States led by Prime Minister Narendra Modi’s Hindu nationalist party, which includes Uttar Pradesh, have also announced their intention to pass similar laws, citing concerns over “love jihad” – a widespread conspiracy theory that involves Muslim men luring Hindu women into marriage for conversion.
Regardless, mixed marriages are very rare in India.
In the capital, New Delhi, only 589 out of 19,250 registered marriages were interfaith unions during the first nine months last year. Another study showed that only 2.2 percent of all women between ages 15-49 had married outside their faith.
Scotland became the first country in the world to make feminine sanitary products available for free to help girls and women struggling during the pandemic, Politico reported Wednesday.
Under the new law, known as the Period Products (Free Provision) (Scotland) Act, passed late Tuesday, local authorities and educational institutions must ensure free access to tampons, sanitary napkins and other products.
Scottish Labour lawmaker Monica Lennon, who introduced the bill in April 2019, said that menstruation should “never be a barrier to education or push anyone into poverty.”
According to a study in May by NGO Plan International UK, about 30 percent of girls between the age of 14 to 21 have struggled to access sanitary products during the lockdowns in the United Kingdom.
While Scotland is the first jurisdiction in the world to make feminine hygiene products free, some countries have banned the “tampon tax” – the value-added tax imposed on sanitary products.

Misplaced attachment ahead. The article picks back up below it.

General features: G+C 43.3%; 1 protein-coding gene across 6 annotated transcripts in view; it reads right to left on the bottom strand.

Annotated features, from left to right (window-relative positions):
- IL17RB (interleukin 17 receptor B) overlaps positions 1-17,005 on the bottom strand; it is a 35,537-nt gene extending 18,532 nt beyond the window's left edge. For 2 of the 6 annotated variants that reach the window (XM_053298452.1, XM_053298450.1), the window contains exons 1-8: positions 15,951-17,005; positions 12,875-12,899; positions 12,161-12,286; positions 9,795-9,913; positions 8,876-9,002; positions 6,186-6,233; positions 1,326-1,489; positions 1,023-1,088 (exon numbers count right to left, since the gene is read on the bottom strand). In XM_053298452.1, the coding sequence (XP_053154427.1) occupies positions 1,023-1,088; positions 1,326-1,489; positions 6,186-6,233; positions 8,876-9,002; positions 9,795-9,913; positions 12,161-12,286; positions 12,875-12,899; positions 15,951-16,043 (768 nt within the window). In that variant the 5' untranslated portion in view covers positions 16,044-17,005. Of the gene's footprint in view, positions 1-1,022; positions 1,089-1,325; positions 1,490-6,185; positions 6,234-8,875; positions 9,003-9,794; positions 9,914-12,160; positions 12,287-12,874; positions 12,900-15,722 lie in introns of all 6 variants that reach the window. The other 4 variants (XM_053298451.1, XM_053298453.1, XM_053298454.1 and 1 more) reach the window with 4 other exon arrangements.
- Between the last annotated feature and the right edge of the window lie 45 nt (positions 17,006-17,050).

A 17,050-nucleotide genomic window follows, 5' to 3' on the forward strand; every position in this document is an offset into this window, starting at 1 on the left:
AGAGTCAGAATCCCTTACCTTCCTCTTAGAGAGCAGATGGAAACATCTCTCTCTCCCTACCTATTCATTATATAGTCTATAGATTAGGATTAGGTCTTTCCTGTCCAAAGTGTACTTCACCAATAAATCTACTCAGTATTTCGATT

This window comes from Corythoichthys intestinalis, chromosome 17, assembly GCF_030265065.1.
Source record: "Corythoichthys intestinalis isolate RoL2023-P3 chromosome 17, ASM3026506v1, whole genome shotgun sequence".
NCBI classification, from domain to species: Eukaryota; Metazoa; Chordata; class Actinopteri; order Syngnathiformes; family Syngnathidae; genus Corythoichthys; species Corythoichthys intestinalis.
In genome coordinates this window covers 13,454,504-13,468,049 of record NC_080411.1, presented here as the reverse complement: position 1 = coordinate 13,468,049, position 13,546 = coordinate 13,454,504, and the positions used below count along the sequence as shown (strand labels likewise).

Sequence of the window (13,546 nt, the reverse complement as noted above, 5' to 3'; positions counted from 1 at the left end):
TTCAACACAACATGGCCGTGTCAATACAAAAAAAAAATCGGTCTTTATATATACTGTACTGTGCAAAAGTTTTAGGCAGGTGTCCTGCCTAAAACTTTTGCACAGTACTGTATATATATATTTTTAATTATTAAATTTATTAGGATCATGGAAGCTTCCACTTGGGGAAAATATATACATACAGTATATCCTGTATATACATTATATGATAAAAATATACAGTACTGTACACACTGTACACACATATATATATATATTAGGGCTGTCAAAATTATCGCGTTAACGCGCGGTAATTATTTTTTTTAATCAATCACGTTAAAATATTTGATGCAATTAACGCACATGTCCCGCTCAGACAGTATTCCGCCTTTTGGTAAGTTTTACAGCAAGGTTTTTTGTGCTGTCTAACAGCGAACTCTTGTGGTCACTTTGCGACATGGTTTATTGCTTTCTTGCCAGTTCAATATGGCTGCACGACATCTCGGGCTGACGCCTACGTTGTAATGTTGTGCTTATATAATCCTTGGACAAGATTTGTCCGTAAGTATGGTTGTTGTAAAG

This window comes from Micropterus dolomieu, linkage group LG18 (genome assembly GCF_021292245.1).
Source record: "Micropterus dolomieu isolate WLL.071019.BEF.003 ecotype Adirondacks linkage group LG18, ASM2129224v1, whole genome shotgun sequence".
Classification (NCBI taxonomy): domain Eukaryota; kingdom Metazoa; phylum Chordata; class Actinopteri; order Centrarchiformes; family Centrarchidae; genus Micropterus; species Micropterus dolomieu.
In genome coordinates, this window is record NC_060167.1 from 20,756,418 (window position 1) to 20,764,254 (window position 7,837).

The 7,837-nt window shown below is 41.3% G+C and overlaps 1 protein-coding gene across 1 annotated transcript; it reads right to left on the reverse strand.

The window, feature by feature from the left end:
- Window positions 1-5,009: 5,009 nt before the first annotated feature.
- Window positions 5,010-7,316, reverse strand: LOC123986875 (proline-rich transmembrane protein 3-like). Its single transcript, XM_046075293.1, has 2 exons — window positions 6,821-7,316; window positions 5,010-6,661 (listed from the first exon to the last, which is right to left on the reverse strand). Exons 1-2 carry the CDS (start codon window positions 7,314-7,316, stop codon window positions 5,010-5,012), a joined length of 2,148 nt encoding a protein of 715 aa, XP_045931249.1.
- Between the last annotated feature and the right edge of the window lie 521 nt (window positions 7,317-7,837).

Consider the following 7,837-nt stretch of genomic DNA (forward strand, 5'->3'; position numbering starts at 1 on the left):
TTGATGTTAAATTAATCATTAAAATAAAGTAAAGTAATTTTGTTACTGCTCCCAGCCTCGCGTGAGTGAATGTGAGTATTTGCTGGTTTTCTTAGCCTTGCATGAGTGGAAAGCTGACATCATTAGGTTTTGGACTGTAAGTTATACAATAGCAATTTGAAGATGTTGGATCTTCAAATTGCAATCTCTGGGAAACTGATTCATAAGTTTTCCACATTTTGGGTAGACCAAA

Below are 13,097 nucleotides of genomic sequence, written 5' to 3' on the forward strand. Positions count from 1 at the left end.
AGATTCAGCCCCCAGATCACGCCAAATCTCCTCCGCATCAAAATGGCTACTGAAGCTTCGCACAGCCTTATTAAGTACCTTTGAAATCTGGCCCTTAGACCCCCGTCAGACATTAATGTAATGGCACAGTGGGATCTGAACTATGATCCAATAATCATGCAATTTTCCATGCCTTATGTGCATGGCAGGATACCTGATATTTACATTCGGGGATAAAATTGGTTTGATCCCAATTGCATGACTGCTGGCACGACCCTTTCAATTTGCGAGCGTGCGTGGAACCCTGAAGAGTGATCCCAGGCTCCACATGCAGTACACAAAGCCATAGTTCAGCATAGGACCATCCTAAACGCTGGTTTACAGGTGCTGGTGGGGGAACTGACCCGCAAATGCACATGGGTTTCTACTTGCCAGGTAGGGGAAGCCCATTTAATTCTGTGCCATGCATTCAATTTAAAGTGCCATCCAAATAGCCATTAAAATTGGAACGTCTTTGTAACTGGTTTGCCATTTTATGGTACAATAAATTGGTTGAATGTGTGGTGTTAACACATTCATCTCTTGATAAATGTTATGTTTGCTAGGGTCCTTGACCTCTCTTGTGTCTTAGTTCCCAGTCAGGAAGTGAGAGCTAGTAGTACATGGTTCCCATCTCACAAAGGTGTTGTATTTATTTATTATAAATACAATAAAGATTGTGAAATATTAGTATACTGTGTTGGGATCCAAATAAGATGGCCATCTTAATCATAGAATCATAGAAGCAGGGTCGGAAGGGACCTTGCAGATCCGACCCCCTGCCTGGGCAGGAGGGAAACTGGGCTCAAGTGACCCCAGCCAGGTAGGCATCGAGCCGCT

In Europe, Ireland is the only country with no tampon tax. Hungary imposes a 27 percent tax rate on tampons, the highest in the bloc.
On Thanksgiving, a dry, tough turkey is the nightmare of many a holiday chef – to avert that catastrophe, cooks have been submerging the bird in salt baths known as brine overnight to tenderize in a tradition that goes back centuries.
There’s a complicated chemical process behind the simple practice, according to Discover Magazine.
Casey Owens, a food scientist, explained that brining causes chemical and structural changes in the meat that encourages it to soak up more moisture. Once salt dissolves in water, it creates sodium and chloride ions – positively or negatively charged atoms – that become attracted to the charged regions in the muscle cells of the meat.
As a result, the meat will absorb the dissolved salt and then the water: The negatively charged salt ions will attach to the muscle fibers and eventually repel each other.
This push will open up tiny gaps in the muscle tissue for water to enter –making the meat juicier once it’s cooked. The brine also softens the muscle tissue and makes the meat easier to chew.
Owens said to properly cook a turkey, the meat needs to be brined for eight to 12 hours in the fridge and be cooked to 165 degrees Fahrenheit in its thickest parts, like the thigh or breast.
Then, some say, comes the best part – the gravy and the stuffing.
COVID-19 Global Update
More than 180 nations worldwide have confirmed cases of the coronavirus. The following have the highest numbers worldwide as of 4 a.m. ET*:
- US: 12,777,754 (+1.43%)
- India: 9,266,705 (+0.48%)
- Brazil: 6,166,606 (+0.78%)
- France: 2,221,874 (+0.71%)
- Russia: 2,169,424 (+1.18%)
- Spain: 1,605,066 (+0.64%)
- UK: 1,560,872 (+1.18%)
- Italy: 1,480,874 (+1.78%)
- Argentina: 1,390,388 (+0.62%)
- Colombia: 1,270,991 (+0.67%)
*Numbers change over 24 hours